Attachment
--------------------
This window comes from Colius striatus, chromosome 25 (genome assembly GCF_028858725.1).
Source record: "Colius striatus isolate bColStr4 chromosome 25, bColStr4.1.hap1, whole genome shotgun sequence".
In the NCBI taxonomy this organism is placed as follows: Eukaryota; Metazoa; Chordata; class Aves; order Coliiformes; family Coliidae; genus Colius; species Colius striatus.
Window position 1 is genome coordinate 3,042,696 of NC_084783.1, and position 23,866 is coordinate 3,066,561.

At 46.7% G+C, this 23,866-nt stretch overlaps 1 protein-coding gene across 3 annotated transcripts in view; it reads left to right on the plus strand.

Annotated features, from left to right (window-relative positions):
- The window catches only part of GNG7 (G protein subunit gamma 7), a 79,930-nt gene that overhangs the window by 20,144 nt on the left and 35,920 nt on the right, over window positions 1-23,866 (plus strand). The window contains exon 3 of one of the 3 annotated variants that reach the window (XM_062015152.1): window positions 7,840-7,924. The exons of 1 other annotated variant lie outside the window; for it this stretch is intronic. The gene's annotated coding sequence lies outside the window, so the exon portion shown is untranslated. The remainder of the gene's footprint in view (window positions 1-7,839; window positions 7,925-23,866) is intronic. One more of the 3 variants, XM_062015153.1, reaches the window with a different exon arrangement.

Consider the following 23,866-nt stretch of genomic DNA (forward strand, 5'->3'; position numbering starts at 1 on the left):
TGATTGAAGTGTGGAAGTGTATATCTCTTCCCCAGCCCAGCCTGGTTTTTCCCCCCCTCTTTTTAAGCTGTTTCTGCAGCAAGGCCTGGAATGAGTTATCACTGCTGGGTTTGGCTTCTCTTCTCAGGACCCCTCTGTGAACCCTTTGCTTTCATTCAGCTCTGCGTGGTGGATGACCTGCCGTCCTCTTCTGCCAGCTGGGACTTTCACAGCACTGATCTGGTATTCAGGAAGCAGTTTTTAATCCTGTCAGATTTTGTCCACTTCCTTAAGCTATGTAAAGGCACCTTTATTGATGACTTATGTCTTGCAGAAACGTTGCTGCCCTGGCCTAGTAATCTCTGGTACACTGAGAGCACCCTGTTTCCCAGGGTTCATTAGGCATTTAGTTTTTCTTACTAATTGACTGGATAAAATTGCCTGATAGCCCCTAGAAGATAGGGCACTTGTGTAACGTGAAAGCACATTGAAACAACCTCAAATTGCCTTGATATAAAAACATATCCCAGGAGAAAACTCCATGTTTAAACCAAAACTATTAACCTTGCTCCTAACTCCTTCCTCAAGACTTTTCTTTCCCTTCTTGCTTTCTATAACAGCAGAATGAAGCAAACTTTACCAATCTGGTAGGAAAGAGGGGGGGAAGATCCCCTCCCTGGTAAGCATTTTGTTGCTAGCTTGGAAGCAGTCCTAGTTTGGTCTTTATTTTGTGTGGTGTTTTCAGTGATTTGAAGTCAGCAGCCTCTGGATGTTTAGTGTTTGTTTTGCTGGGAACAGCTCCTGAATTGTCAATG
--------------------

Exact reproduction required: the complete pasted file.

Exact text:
This window comes from Colius striatus, chromosome 25 (genome assembly GCF_028858725.1).
Source record: "Colius striatus isolate bColStr4 chromosome 25, bColStr4.1.hap1, whole genome shotgun sequence".
In the NCBI taxonomy this organism is placed as follows: Eukaryota; Metazoa; Chordata; class Aves; order Coliiformes; family Coliidae; genus Colius; species Colius striatus.
Window position 1 is genome coordinate 3,042,696 of NC_084783.1, and position 23,866 is coordinate 3,066,561.

At 46.7% G+C, this 23,866-nt stretch overlaps 1 protein-coding gene across 3 annotated transcripts in view; it reads left to right on the plus strand.

Annotated features, from left to right (window-relative positions):
- The window catches only part of GNG7 (G protein subunit gamma 7), a 79,930-nt gene that overhangs the window by 20,144 nt on the left and 35,920 nt on the right, over window positions 1-23,866 (plus strand). The window contains exon 3 of one of the 3 annotated variants that reach the window (XM_062015152.1): window positions 7,840-7,924. The exons of 1 other annotated variant lie outside the window; for it this stretch is intronic. The gene's annotated coding sequence lies outside the window, so the exon portion shown is untranslated. The remainder of the gene's footprint in view (window positions 1-7,839; window positions 7,925-23,866) is intronic. One more of the 3 variants, XM_062015153.1, reaches the window with a different exon arrangement.

Consider the following 23,866-nt stretch of genomic DNA (forward strand, 5'->3'; position numbering starts at 1 on the left):
TGATTGAAGTGTGGAAGTGTATATCTCTTCCCCAGCCCAGCCTGGTTTTTCCCCCCCTCTTTTTAAGCTGTTTCTGCAGCAAGGCCTGGAATGAGTTATCACTGCTGGGTTTGGCTTCTCTTCTCAGGACCCCTCTGTGAACCCTTTGCTTTCATTCAGCTCTGCGTGGTGGATGACCTGCCGTCCTCTTCTGCCAGCTGGGACTTTCACAGCACTGATCTGGTATTCAGGAAGCAGTTTTTAATCCTGTCAGATTTTGTCCACTTCCTTAAGCTATGTAAAGGCACCTTTATTGATGACTTATGTCTTGCAGAAACGTTGCTGCCCTGGCCTAGTAATCTCTGGTACACTGAGAGCACCCTGTTTCCCAGGGTTCATTAGGCATTTAGTTTTTCTTACTAATTGACTGGATAAAATTGCCTGATAGCCCCTAGAAGATAGGGCACTTGTGTAACGTGAAAGCACATTGAAACAACCTCAAATTGCCTTGATATAAAAACATATCCCAGGAGAAAACTCCATGTTTAAACCAAAACTATTAACCTTGCTCCTAACTCCTTCCTCAAGACTTTTCTTTCCCTTCTTGCTTTCTATAACAGCAGAATGAAGCAAACTTTACCAATCTGGTAGGAAAGAGGGGGGGAAGATCCCCTCCCTGGTAAGCATTTTGTTGCTAGCTTGGAAGCAGTCCTAGTTTGGTCTTTATTTTGTGTGGTGTTTTCAGTGATTTGAAGTCAGCAGCCTCTGGATGTTTAGTGTTTGTTTTGCTGGGAACAGCTCCTGAATTGTCAATG